Exploring Entertainment in Florida's 850 & Beyond
There are an innumerable amount of bands and musicians on the planet. All working to make a mark, tell a story and be part of something bigger than a single moment.
In the early 80s, the Rebirth Brass Band was born in New Orleans by the Frazier brothers and their friends and schoolmates.
Bass drummer Keith Frazier can mark a moment in his childhood that brass music took root in his heart. His stepfather took him for a special outing. “He brought us to a parade. We had never seen it before, the parade lasted nine hours. This was before we had to get a permit to parade on the streets. As long as you weren’t on a major street, you could parade around anytime, anywhere. So the parade lasted from 12, noon to probably nine at night.”
Something about that energy, the music, and joy carved out Frazier’s future.
When it comes to the future of the genre of brass bands, he hopes that genre’s continue to be fluid. “I hope it becomes popular, just like any other genre. R&B, rap, hip hop, country, when you turn on the station and you hear a brass band song – despite the station that you’re playing,” says Frazier. “Country might throw a brass band song in it. Because we do country also, we can do anything with the lineup that we have. And so I think it harkens back to horn music, as Americans we’ve gotten away from that.”
Those collaborations are something that Rebirth Brass Band knows well – they’ve toured with Red Hot Chili Peppers and have been featured on countless projects across genres.
When it comes to the history of brass music and it’s deep connection to New Orleans, Frazier is kind enough to give me a history lesson. “I think the legacy has stayed because it’s the roots of that legacy in New Orleans. It’s kind of like gold, the money isn’t worth anything without the backing of gold. So our music is steeped in a lot of history of tradition, former slaves who get together in Congo square and do music on Sundays, that carry over to present day time. And so we have such a rich history in it that we’re not just like any other horn band where we get together a group of guys that play some songs and make some songs. We have songs that we call traditional songs. We can go back almost 200 years to those songs. So there’s such a rich history, and maybe that’s why it’s sustained.”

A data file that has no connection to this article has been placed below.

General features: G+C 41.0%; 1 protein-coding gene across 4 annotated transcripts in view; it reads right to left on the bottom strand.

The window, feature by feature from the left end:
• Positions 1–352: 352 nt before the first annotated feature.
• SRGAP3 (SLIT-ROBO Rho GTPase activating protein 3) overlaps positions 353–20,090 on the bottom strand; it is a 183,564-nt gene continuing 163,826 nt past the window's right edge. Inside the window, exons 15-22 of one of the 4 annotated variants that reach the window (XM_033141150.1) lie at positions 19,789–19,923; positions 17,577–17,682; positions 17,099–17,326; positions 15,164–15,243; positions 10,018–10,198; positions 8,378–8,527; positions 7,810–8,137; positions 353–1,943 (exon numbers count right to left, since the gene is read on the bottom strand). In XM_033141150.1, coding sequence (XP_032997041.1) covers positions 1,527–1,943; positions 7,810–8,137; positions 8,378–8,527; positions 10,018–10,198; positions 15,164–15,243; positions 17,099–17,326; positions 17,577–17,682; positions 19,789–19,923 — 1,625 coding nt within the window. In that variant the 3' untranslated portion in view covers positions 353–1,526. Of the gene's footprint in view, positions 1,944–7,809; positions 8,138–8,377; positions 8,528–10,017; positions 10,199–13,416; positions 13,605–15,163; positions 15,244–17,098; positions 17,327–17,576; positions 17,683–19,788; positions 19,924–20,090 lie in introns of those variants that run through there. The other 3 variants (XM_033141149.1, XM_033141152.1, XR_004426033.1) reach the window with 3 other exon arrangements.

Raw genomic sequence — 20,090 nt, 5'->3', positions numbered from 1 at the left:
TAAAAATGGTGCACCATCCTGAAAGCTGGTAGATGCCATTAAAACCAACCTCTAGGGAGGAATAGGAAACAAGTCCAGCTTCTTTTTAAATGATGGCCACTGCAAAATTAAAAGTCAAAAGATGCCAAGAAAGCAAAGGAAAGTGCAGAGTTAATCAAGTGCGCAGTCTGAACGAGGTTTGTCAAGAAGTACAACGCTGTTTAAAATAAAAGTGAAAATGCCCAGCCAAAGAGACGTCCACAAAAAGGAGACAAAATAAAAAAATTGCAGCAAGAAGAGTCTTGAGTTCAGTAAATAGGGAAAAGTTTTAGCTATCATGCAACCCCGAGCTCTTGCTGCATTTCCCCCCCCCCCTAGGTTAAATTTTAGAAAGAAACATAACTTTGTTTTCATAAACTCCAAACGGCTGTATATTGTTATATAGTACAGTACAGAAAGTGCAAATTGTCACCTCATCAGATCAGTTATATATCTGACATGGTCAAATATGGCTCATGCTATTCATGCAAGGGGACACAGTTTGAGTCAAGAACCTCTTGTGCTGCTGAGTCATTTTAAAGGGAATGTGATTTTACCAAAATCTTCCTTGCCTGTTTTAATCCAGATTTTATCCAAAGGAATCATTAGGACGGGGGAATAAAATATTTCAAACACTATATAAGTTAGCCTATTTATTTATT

Rebirth Brass Band will be performing November 10 as part of Pensacola’s Jazz for Justice. So just what are attendees in for? “I always ask people, ‘Do you like to dance? That’s why you need to come on out,’” says Frazier. “And most people, even if they can’t dance, they’re like, ‘I like to have a good time though.’ Either way, if you like to dance, if you don’t want to dance, if you want to be uplifted and have a great time, come on out. You can sit still and enjoy it, or you can get up and move something, enjoy it as well.”